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Case Report
19 (
3
); 112-114
doi:
10.4103/0971-4065.57108

Renal transplant in a child with Bardet-Biedl syndrome: A rare cause of end-stage renal disease

Department of Nephrology, Army Hospital (R&R), Delhi Cantt, New Delhi-110 010, India
Department of Urology, Army Hospital (R&R), Delhi Cantt, New Delhi-110 010, India
Address for correspondence: Col AK Hooda, Senior Adviser (Medicine & Nephrology), Army Hospital (R&R), Delhi Cantt, New Delhi-110010, India. E-mail: ashokhooda@hotmail.com
Licence

This is an open-access article distributed under the terms of the Creative Commons Attribution License, which permits unrestricted use, distribution, and reproduction in any medium, provided the original work is properly cited.

Disclaimer:
This article was originally published by Medknow Publications and was migrated to Scientific Scholar after the change of Publisher.

Abstract

Bardet-Biedl syndrome (BBS) is a rare cause of renal failure requiring renal replacement therapy. It is an autosomal recessive condition characterized by retinitis pigmentosa, postaxial polydactyly, central obesity, mental retardation, hypogonadism, and renal involvement. We report the first successful renal transplant in a case of BBS from India.

Keywords

Chronic kidney disease
retinal renal syndrome
renal transplantation

Introduction

Bardet-Biedl syndrome (BBS) is a rare autosomal recessive disorder characterized by rod-cone dystrophy (retinitis pigmentosa), postaxial polydactyly, central obesity, mental retardation, hypogonadism, and renal involvement.[1] It represents a very rare indication for kidney transplantation. Only 11 cases have been reported from India of which only one case had documented end-stage renal disease (ESRD) requiring renal replacement therapy.[2] We report the first case from India who has undergone successful living-related renal transplantation.

Case Report

A 12-year-old male child presented with the complaints of polyuria and polydipsia of two months duration in April 2007. There was no history of weight loss, anorexia, nausea, vomiting, dysuria, hematuria, graveluria, recurrent urinary tract infection, or nocturnal enuresis. His past history included poor school performance and diminished distant vision since his age of eight years. He was born out of a nonconsanguinous marriage as a full-term normal vaginal delivery. He had a monozygotic twin and both had polydactyly in all limbs. There was no history of any illness in the neonatal period but his twin died at the age of two months due to a severe respiratory infection. His developmental milestones were however delayed.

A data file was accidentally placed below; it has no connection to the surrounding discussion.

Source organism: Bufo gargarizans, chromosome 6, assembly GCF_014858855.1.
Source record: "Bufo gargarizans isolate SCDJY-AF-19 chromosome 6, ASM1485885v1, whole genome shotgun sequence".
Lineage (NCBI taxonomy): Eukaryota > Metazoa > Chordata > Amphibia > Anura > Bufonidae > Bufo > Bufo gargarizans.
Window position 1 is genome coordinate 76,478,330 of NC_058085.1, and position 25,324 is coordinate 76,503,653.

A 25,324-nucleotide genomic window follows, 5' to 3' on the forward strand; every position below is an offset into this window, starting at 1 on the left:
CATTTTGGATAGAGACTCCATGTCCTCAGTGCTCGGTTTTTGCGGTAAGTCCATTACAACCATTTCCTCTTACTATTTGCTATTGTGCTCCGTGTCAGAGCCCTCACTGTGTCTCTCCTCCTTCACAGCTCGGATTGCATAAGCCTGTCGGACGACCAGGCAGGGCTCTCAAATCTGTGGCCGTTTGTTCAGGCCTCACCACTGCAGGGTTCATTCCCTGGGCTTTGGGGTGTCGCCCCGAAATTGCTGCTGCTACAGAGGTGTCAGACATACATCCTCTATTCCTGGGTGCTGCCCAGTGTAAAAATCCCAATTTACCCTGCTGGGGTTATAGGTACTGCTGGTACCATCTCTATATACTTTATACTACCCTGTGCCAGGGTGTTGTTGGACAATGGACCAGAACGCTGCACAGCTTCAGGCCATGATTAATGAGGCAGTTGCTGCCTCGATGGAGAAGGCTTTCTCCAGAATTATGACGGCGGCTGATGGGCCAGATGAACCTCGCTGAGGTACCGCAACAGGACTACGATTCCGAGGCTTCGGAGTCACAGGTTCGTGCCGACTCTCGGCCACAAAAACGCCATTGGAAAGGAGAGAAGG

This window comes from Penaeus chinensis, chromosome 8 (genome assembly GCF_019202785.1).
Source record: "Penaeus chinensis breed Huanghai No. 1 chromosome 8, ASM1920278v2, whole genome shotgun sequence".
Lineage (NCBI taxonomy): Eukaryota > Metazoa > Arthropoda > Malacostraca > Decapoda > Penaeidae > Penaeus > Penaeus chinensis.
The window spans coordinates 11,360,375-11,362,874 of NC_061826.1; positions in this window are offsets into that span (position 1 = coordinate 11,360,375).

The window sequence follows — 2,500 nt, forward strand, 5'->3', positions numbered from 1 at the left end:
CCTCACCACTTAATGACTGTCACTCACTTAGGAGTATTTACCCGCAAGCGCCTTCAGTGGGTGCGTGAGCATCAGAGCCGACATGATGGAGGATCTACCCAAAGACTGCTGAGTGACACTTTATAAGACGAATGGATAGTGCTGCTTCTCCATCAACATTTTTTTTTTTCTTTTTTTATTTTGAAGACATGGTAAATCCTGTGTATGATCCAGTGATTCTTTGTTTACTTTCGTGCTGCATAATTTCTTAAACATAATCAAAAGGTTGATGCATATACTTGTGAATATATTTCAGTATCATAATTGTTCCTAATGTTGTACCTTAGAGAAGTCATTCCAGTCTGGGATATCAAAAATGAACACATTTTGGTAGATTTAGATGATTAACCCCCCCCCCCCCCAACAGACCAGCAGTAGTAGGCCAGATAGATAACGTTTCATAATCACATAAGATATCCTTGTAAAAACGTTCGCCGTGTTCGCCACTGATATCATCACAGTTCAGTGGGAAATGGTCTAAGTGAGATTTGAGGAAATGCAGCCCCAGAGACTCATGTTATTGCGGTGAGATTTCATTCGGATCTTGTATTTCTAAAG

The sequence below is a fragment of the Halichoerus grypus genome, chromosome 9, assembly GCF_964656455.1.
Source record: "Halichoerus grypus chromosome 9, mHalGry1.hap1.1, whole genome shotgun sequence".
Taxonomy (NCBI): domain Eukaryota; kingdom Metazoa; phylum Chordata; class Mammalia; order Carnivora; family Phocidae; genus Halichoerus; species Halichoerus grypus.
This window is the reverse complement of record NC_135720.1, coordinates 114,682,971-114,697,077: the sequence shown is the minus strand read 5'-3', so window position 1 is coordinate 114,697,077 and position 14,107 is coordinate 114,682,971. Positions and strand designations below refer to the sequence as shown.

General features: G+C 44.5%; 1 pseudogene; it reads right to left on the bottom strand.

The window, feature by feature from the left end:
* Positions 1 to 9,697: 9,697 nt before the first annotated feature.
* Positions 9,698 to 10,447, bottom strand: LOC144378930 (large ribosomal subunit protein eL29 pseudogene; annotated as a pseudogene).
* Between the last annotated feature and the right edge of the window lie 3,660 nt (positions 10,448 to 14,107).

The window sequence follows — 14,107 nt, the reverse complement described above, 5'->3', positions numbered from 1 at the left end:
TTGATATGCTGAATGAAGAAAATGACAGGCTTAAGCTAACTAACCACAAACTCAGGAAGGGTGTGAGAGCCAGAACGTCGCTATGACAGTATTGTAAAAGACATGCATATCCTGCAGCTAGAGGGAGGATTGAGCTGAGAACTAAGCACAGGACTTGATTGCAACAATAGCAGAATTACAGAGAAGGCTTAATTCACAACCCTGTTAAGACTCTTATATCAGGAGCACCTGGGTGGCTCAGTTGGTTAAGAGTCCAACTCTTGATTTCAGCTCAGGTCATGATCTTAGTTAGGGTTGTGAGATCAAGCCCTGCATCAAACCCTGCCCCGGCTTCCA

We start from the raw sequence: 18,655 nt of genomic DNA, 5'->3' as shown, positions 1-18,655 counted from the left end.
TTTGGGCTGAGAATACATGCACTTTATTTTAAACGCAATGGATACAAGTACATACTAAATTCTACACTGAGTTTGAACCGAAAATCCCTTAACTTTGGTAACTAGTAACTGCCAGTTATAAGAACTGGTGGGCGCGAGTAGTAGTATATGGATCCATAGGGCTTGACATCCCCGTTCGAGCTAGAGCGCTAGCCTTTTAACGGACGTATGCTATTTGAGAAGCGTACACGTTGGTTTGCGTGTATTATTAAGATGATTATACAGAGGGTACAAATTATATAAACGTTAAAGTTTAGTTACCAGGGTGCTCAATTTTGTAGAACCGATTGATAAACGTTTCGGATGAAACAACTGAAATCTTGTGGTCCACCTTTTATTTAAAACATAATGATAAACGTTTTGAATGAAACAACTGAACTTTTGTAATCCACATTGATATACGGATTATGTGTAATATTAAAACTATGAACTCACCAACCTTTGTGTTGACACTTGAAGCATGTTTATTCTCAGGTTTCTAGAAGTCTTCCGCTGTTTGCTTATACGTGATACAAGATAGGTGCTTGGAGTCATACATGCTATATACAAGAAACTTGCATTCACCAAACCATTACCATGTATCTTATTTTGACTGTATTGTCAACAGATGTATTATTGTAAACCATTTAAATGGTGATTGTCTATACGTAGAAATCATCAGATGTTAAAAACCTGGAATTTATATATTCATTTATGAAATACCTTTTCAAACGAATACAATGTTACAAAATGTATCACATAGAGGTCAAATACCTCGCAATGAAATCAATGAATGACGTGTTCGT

Examination at presentation showed weight 44 kg (>75th percentile), height 128 cm (<5th percentile), BMI of 27.4 kg/m2, waist/hip ratio of 1.06, pulse 80/min, and BP 130/90 mmHg. He had pallor, no pedal edema and systemic examination was unremarkable. He had polydactyly in all four limbs [Figure 1] and features of hypogonadism with testicular volume of 2 ml (normal 10–12 ml) and micropenis (<2.5 cm) [Figure 2]. Ophthalmological examination showed bilateral impaired distant vision, normal anterior segment and lens, and fundus features of retinitis pigmentosa. Psychological evaluation revealed borderline mental retardation with an IQ of 71–75.

(a) Polydactyly in upper limbs, (b) Polydactyly in lower limbs
Figure 1
(a) Polydactyly in upper limbs, (b) Polydactyly in lower limbs
Obesity, hypogonadism, and scar of renal transplant surgery
Figure 2
Obesity, hypogonadism, and scar of renal transplant surgery

Investigations showed Hb 7.9 gm/dl, TLC 7000/cmm, 1 + proteinuria with no active urinary sediment, 24-hour urine protein of 240 mg, BUN 43 mg/dl, creatinine 4.3 mg/dl, serum sodium 143 mEq/l, serum potassium 3.8 mEq/l, serum total protein 8.1 gm/dl, albumin 3.9 gm/dl, calcium 9.4 mg/dl, phosphorus 3.9 mg/dl, serum alkaline phosphatase 486 U/l, and blood sugar F/PP 80/96 mg/dl. Ultrasound showed small kidneys (right 6.3 cm, left 6.7 cm) with loss of cortico-medullary differentiation, mild cortical irregularity, and normal PCS. DTPA scan showed bilateral impaired renal function (GFR right kidney 16.1 ml/min, left kidney 15.8 ml/min, and total GFR 31.9 ml/min). Echocardiography showed normal systolic function and no structural abnormality.